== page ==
Changing the talk about climate

Communities around the world are finding that mutual respect enables shared solutions to the effects of shifting weather patterns.

Jason Hoekema/Valley Morning Star via AP
Wind turbines loom behind a farm at harvest time in Rio Hondo, Texas.

There is never a time when farmers don’t worry about crop yields and bushel prices. But for wheat farmers in southwestern Kansas, Russia’s war in Ukraine has added a new moral burden. An abnormally dry summer has cut their harvests in half at a time of acute global grain shortages. “That’s honestly what’s weighing on me more than anything,” one grower, David Schemm, told The New Yorker.

Mr. Schemm’s sense of responsibility for humanity’s welfare reflects an increasingly shared truth in a world of changing weather patterns. While climate change may be the reason for more intense droughts and forest fires, many of the solutions are practical – like ending war or opening shipping channels. They are based on a commitment to the common good.

“By focusing too much on climate change, it really takes the responsibility, but also the agency, away to address these local drivers of disasters such as high poverty rates, missing infrastructure, investment, missing healthcare system,” Friederike Otto, a climate change professor at the Grantham Institute at Imperial College London, told The Guardian recently. The overestimation of climate change “is not very helpful for actually dealing [with] and for actually improving resilience to these threats.”

That lesson applies to the growing current of human migration. The World Bank estimates that 140 million people will be displaced by climate change by 2050. That prediction anticipates increasingly severe problems at both ends of migration corridors, like hunger, natural disasters, and overwhelmed cities. But that is not inevitable. In countries like Honduras and El Salvador, for example, simple adaptation strategies like new crop varieties and even seaweed cultivation are enabling more families to decide not to leave.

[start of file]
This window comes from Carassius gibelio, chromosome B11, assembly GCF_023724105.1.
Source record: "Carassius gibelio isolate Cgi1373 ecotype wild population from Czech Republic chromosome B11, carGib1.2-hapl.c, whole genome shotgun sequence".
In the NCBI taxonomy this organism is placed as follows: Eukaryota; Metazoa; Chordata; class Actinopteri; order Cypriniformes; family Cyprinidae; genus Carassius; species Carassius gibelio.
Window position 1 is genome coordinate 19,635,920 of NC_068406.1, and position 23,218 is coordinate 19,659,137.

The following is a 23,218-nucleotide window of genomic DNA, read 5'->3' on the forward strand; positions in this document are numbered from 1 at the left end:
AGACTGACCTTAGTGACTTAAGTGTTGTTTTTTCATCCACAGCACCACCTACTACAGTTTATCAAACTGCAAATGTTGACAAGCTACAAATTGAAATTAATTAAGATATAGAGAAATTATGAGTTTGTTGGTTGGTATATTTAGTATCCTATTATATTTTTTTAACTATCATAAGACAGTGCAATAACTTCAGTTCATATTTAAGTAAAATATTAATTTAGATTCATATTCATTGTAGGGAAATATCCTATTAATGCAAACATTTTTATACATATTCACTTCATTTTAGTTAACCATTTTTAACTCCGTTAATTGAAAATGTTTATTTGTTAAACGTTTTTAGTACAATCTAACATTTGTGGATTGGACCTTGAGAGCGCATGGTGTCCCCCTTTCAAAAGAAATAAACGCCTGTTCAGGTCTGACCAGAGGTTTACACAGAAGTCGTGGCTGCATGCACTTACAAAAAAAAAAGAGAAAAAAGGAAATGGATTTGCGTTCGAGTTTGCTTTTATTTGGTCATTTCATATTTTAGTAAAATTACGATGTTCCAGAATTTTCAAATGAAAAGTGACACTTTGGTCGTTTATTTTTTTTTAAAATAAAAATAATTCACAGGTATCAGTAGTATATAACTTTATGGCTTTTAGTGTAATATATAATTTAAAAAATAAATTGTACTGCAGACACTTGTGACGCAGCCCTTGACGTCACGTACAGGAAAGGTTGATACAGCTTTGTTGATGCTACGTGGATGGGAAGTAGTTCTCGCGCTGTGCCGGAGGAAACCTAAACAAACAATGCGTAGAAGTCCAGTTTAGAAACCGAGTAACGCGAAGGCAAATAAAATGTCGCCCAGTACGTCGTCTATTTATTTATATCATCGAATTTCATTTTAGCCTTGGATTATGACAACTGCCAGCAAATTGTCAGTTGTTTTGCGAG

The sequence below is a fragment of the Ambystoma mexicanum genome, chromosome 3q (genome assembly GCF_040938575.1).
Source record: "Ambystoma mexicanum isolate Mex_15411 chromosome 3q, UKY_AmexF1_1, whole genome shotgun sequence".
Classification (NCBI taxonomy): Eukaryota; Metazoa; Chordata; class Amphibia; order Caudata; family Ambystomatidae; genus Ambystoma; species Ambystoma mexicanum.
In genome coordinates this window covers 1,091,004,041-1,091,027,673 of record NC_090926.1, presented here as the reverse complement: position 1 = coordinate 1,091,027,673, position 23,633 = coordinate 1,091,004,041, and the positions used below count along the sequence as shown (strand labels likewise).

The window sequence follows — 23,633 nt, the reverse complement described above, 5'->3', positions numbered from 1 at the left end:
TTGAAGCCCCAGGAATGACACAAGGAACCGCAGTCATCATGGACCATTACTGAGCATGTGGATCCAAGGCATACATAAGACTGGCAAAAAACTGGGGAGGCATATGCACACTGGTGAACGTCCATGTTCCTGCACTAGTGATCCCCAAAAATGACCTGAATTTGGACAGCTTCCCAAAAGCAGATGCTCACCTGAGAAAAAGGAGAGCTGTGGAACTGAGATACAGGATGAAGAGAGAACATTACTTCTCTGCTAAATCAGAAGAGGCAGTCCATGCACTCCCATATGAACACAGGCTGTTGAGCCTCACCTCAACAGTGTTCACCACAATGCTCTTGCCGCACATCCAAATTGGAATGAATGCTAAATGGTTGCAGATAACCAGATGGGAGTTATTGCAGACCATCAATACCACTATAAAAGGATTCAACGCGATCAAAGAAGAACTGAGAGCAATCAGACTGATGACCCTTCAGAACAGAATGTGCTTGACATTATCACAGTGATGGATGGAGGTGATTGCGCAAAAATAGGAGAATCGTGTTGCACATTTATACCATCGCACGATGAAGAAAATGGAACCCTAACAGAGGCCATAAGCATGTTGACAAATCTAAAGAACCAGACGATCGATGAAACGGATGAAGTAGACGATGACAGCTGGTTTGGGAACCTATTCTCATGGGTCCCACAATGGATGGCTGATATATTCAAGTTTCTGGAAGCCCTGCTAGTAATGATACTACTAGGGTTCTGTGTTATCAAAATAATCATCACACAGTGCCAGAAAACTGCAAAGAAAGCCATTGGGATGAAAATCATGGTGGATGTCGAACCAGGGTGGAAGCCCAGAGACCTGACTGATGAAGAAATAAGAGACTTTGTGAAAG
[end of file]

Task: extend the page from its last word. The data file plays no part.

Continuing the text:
On the destination side, climate-related migration is already driving creative new research on urban design, infrastructure, and ecology that sees new arrivals as beneficial rather than burdensome. “The shift from perceiving climate migration as ‘shock’ toward seeing it as a process [can] help communities receiving migrants adjust socially, making migrants a more welcome force for positive change,” said Soledad Patiño, an Argentine architect at the Harvard Graduate School of Design, in a recent article on the school’s website.

Similar shifts in thinking are underway in the United States at the state and local level. A clean energy bill sitting on Gov. Charlie Baker’s desk in Massachusetts, for example, shows what is possible when political divisions about climate change are replaced by encouragement, consensus, and inclusivity. While greening the state’s grid, the new law would provide tax incentives for business, environmental protection for fisheries, and technical training programs for high schoolers. On the social side, it encourages investment in minority- and women-owned small businesses.

From California to North Carolina, lawmakers and community leaders are finding that partisan differences give way when stakeholders emphasize unity and collective uplift. Rural people, in particular, “feel the finger’s pointing at them for not making the change,” said Matt Houser, an environmental science professor and co-author of a new study by Indiana University. “We need to find ways to ... enable people to live out their values while also taking action on climate change.”

After decades of divisive debate, a new conversation about climate change is unlocking innovation and progress.

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